Sir Cloudesley Shovell shipwrecked

Shovell's flagship, the Association, struck the Outer Gilstone Rock and sank on October 22nd, 1707.

The splendidly named Cloudesley Shovell came from a prosperous Norwich family. Cloudesley was his maternal grandmother’s surname. His family had useful naval connections and he was already at sea as a cabin-boy in his early teens. At seventeen he became a midshipman on the Royal Prince, the flagship of the Duke of York, the future James II. Highly capable and well liked, he saw action from his teens on and his family cherished a story of him as a boy swimming under enemy fire carrying despatches in his mouth. William III was told that Shovell was ‘the best officer of his age’ in the service and by the 1690s, in his forties, he was a knight and an admiral. A writer who described him as ‘a very large, fat, fair Man’ said that ‘No man understands the Affairs of the Navy better, or is beloved of the Sailors so well.’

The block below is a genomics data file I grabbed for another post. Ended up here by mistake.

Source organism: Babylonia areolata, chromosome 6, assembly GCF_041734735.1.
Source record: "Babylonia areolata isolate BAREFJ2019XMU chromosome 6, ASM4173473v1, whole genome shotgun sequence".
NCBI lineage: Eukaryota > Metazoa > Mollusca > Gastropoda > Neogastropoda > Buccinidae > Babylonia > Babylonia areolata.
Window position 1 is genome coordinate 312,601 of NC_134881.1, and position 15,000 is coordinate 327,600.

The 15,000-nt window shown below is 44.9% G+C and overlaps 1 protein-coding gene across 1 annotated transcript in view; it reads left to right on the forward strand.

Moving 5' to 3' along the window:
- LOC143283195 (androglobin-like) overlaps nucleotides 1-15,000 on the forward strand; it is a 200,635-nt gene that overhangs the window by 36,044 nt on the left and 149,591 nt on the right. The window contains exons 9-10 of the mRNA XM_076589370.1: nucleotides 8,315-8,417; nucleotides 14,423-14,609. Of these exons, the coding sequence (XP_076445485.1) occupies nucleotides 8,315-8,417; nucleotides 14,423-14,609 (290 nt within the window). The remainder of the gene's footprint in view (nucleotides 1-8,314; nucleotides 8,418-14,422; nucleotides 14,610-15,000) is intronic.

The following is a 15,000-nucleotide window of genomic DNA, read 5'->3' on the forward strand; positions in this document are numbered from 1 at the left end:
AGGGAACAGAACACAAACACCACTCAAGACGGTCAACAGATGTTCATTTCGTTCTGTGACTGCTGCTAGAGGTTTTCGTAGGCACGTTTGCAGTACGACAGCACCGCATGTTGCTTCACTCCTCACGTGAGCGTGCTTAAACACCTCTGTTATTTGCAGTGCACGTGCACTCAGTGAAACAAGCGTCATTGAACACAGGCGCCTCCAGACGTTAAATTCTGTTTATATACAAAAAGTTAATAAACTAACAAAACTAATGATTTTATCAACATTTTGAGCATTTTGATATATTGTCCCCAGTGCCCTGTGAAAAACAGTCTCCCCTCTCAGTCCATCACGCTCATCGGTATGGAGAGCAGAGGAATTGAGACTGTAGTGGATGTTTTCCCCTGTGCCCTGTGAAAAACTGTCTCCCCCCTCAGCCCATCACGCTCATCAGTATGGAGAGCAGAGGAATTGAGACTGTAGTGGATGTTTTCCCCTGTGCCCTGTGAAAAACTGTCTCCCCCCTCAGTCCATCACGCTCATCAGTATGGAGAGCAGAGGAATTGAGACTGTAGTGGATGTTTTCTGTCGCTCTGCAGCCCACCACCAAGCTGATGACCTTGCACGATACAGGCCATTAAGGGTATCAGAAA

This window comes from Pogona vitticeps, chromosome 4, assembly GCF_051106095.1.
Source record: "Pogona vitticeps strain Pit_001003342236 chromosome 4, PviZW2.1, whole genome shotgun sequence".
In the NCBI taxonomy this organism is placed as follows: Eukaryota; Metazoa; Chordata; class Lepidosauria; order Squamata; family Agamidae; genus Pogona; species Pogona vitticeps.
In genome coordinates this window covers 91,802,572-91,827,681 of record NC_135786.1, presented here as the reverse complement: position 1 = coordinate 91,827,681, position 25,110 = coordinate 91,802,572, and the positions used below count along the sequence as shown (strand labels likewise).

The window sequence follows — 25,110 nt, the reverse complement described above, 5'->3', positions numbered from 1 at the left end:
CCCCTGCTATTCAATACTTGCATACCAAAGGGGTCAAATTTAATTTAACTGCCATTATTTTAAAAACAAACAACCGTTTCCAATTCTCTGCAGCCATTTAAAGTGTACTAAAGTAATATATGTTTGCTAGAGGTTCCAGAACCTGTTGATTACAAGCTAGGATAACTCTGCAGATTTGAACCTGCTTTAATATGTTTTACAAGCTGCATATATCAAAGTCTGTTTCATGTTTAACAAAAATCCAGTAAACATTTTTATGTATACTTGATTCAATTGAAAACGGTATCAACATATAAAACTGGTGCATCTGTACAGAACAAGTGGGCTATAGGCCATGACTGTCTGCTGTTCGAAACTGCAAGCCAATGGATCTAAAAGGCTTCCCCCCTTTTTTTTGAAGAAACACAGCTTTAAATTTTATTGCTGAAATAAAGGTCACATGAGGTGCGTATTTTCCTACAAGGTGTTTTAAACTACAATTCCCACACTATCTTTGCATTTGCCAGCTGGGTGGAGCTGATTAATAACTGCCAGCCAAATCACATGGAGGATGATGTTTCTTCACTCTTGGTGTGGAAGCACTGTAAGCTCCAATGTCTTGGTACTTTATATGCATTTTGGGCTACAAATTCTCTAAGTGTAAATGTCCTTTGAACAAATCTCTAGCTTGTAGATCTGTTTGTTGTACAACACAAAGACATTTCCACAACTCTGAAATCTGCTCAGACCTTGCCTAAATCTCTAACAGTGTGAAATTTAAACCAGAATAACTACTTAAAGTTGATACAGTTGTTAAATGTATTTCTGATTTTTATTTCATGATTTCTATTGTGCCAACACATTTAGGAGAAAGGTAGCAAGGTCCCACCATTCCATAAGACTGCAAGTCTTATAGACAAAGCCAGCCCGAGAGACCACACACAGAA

From 1702 Britain was involved in the War of the Spanish Succession. Shovell commanded the naval element in the expedition which took Barcelona in 1705. Two years later he commanded the British ships in the allied attempt to capture Toulon, which failed, though the French were forced to scuttle several of their warships to prevent the British burning them. 

The French Mediterranean fleet was effectively eliminated and Shovell sailed for England. Heading towards Plymouth, his ships were driven by ferocious westerly winds and a strong northern current and found themselves trapped at night among the rocks and reefs of the Scilly Isles. Shovell’s flagship, the Association, struck the Outer Gilstone Rock and sank with the loss of all hands. Two other ships, the Romney and the Eagle, also sank, with only one survivor between them. More than 1,300 men died.

Shovell was fifty-six. There’s a story that he was still alive when his body was washed up at Porth Hellick Cove on St Mary’s Island and that a woman of the island killed him for the emerald ring on his finger. Twenty years afterwards, she confessed on her deathbed and the local priest sent the ring to one of Shovell’s friends, the Earl of Berkeley.

The news of the shipwrecks and the admiral’s death provoked national mourning. The body was taken to Plymouth and embalmed before being moved to London by road. It lay in state in Shovell’s London home in Soho before being buried in Westminster Abbey.